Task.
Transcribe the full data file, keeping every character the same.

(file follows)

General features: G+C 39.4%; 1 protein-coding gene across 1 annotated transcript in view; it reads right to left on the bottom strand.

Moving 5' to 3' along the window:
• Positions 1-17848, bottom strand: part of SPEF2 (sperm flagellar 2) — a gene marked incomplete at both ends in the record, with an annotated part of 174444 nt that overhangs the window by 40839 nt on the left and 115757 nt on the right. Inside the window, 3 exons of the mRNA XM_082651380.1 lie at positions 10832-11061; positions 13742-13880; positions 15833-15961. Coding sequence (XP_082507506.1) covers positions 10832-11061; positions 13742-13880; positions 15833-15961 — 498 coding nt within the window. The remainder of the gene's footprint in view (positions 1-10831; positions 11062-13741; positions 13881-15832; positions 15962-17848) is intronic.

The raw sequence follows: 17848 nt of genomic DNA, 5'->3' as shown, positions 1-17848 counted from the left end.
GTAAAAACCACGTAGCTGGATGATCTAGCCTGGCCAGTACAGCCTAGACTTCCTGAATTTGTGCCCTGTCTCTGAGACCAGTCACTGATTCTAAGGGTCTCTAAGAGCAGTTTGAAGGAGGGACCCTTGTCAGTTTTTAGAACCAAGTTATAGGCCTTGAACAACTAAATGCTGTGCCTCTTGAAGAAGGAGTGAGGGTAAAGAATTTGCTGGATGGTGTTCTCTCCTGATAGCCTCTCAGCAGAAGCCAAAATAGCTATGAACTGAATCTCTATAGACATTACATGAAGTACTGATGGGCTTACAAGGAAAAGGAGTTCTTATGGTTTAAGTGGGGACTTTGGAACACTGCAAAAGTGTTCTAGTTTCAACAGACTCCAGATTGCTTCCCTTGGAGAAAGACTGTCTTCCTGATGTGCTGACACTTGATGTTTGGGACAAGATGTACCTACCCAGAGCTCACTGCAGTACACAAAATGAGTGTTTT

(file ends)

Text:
General features: G+C 39.4%; 1 protein-coding gene across 1 annotated transcript in view; it reads right to left on the bottom strand.

Moving 5' to 3' along the window:
• Positions 1-17848, bottom strand: part of SPEF2 (sperm flagellar 2) — a gene marked incomplete at both ends in the record, with an annotated part of 174444 nt that overhangs the window by 40839 nt on the left and 115757 nt on the right. Inside the window, 3 exons of the mRNA XM_082651380.1 lie at positions 10832-11061; positions 13742-13880; positions 15833-15961. Coding sequence (XP_082507506.1) covers positions 10832-11061; positions 13742-13880; positions 15833-15961 — 498 coding nt within the window. The remainder of the gene's footprint in view (positions 1-10831; positions 11062-13741; positions 13881-15832; positions 15962-17848) is intronic.

The raw sequence follows: 17848 nt of genomic DNA, 5'->3' as shown, positions 1-17848 counted from the left end.
GTAAAAACCACGTAGCTGGATGATCTAGCCTGGCCAGTACAGCCTAGACTTCCTGAATTTGTGCCCTGTCTCTGAGACCAGTCACTGATTCTAAGGGTCTCTAAGAGCAGTTTGAAGGAGGGACCCTTGTCAGTTTTTAGAACCAAGTTATAGGCCTTGAACAACTAAATGCTGTGCCTCTTGAAGAAGGAGTGAGGGTAAAGAATTTGCTGGATGGTGTTCTCTCCTGATAGCCTCTCAGCAGAAGCCAAAATAGCTATGAACTGAATCTCTATAGACATTACATGAAGTACTGATGGGCTTACAAGGAAAAGGAGTTCTTATGGTTTAAGTGGGGACTTTGGAACACTGCAAAAGTGTTCTAGTTTCAACAGACTCCAGATTGCTTCCCTTGGAGAAAGACTGTCTTCCTGATGTGCTGACACTTGATGTTTGGGACAAGATGTACCTACCCAGAGCTCACTGCAGTACACAAAATGAGTGTTTT